Shadow Child begins with a pair of estranged twins, one in Hawaii and one in New York City. Kei, who lives in Hawaii, travels across the country to visit her sister, Hana, for an unknown reason, which fills Hana with dread. Yet when Hana gets home, ready to confront Kei, she finds her sister has been attacked, and left unconscious in the bathtub. As Hana cares for her comatose sister, she begins to dredge up their past in an attempt to figure out what brought Kei back into her life. The book switches between Hana and Kei, both in the present and past, which can be slightly confusing on its own. However, interspersed with Hana and Kei’s stories, is that of their mother, who is referred to by a variety of names, making reading even more confusing.
I felt that there were two different stories going on in this book. The story of Hana and Kei’s mother, who I will call Lillie, felt alienated from their story and of a different genre (more classical historical fiction, while this book seems more contemporary literary fiction). While Lillie’s history and journey were the most compelling part of the book for me, I felt that it didn’t fit into the focus of the book, which I saw as Hana and Kei’s own reckoning with their past. I think Lillie’s story could have been fleshed out more and made into its own novel, and be taken out of this one.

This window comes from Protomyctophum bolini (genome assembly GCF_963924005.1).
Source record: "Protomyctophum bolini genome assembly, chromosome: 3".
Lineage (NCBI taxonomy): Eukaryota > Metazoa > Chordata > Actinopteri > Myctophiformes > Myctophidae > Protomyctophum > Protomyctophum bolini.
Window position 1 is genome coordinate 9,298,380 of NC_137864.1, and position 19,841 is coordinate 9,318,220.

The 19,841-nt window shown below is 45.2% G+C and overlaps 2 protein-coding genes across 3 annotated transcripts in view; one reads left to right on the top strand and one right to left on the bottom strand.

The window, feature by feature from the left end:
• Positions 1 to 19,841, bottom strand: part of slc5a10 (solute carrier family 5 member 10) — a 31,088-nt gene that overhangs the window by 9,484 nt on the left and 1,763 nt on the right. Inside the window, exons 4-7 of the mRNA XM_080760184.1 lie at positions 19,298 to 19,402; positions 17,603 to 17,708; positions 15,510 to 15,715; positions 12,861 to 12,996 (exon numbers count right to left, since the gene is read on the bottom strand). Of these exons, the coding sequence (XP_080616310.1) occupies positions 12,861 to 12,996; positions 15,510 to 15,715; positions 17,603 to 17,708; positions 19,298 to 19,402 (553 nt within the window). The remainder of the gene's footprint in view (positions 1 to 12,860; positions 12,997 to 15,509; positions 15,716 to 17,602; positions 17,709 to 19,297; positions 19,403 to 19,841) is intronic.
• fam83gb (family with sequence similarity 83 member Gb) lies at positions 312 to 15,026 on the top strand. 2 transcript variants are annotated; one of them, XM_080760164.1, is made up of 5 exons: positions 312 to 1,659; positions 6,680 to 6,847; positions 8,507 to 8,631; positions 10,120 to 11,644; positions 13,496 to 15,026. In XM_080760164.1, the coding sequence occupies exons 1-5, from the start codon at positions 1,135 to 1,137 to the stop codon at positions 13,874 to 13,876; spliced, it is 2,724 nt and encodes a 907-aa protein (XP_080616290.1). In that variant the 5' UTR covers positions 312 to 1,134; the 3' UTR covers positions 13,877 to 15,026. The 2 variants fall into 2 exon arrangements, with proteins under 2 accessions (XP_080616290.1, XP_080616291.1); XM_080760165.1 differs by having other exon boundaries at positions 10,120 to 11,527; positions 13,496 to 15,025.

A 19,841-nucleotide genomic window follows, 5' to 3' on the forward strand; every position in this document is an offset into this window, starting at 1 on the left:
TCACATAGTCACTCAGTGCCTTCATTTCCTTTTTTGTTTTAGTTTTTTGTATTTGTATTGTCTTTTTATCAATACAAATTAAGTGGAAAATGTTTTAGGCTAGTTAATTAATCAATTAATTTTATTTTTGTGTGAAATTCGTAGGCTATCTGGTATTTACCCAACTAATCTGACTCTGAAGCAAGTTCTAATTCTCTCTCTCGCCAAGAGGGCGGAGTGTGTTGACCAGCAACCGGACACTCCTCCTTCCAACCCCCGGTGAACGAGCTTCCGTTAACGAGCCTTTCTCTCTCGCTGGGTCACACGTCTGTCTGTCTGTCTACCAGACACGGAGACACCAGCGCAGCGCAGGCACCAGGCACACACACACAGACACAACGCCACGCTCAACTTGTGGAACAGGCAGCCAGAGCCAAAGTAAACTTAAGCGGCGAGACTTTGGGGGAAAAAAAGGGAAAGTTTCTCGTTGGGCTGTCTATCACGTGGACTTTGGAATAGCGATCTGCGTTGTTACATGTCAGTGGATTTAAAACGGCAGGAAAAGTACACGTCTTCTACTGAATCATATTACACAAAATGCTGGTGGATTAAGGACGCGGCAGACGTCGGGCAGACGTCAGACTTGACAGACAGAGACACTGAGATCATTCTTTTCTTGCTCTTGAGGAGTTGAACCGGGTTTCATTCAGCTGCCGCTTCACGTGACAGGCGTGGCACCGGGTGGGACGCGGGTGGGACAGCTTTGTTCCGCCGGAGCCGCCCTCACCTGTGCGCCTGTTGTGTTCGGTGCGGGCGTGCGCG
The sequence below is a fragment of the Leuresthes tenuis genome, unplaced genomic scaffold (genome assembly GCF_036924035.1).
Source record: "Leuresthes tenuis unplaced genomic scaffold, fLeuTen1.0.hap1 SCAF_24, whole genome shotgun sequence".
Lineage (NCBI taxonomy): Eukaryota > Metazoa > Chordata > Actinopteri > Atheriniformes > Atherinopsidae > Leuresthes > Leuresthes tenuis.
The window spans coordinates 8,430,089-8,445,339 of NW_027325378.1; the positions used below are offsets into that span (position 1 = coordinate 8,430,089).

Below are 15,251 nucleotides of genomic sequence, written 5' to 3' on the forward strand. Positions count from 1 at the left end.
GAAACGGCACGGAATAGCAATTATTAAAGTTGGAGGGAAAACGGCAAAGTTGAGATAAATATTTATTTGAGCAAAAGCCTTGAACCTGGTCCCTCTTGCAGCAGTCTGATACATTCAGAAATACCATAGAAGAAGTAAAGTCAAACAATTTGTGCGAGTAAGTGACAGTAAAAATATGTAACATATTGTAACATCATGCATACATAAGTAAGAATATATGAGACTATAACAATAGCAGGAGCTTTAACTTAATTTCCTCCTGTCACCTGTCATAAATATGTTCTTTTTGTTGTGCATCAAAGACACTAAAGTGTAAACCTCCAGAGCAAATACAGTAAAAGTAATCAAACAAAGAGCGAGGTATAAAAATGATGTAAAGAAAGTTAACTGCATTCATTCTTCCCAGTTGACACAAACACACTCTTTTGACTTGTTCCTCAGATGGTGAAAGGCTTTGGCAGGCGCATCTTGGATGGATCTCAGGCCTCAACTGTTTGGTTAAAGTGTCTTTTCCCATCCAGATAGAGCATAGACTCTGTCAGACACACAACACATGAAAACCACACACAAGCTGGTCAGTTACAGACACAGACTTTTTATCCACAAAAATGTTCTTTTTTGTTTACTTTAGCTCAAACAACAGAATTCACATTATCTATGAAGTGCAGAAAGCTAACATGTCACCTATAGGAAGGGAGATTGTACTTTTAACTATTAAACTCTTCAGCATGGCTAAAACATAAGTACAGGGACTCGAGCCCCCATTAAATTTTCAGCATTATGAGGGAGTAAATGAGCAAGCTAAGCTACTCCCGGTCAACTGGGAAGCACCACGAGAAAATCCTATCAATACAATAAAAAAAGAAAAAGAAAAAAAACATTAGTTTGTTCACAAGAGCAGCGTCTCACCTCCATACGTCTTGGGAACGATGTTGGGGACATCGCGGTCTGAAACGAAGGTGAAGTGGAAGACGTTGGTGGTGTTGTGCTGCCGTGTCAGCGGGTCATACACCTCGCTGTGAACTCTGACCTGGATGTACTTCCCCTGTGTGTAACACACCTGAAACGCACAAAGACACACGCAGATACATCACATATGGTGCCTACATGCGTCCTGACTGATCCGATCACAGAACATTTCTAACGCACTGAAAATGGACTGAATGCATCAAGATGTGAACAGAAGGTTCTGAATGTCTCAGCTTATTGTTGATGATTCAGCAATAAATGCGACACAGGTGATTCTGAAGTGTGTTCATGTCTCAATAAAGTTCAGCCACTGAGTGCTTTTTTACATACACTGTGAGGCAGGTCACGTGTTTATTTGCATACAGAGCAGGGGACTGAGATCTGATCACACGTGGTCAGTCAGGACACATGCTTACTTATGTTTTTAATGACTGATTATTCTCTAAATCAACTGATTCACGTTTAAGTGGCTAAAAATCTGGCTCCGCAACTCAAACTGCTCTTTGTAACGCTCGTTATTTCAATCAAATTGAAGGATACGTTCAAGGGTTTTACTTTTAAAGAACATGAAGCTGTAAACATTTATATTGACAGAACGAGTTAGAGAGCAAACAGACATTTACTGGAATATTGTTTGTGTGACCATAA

Hana and Kei’s narration bored me at first, but as the story went on, and they grew older (and thus the writing more understandable) I found myself more interested in what was happening. The balance between present and past narration, mostly in Hana’s chapters, was lacking. It was as if the present sections were colored grey, but the sections about her past were filled with color, and drew my interest more. I think this has to due with Hana’s characterization, and how she kind of wilted after she left Hawaii, which I think is kind of a cop-out and possibly even out of character for the younger Hana. I am on the fence about Hana, and whether I think she aged realistically… Something for me to think about more, I suppose.
While Lillie’s story, and family history in general, play into Hana and Kei’s stories and how they deal with what happened to them, I think this book is more about their relationship as sisters. I wish the story had been trimmed more to focus more intensely on that relationship, and maybe even given them some time as adults to discuss their past together (which does not happen in the book at all!! I really wanted this…). I enjoyed pieces of this novel, but together, it was a bit disjointed. While I think the cover captures that duality nicely, the book doesn’t quite pull itself together.
Thank you to Grand Central Publishing for an ARC of this book!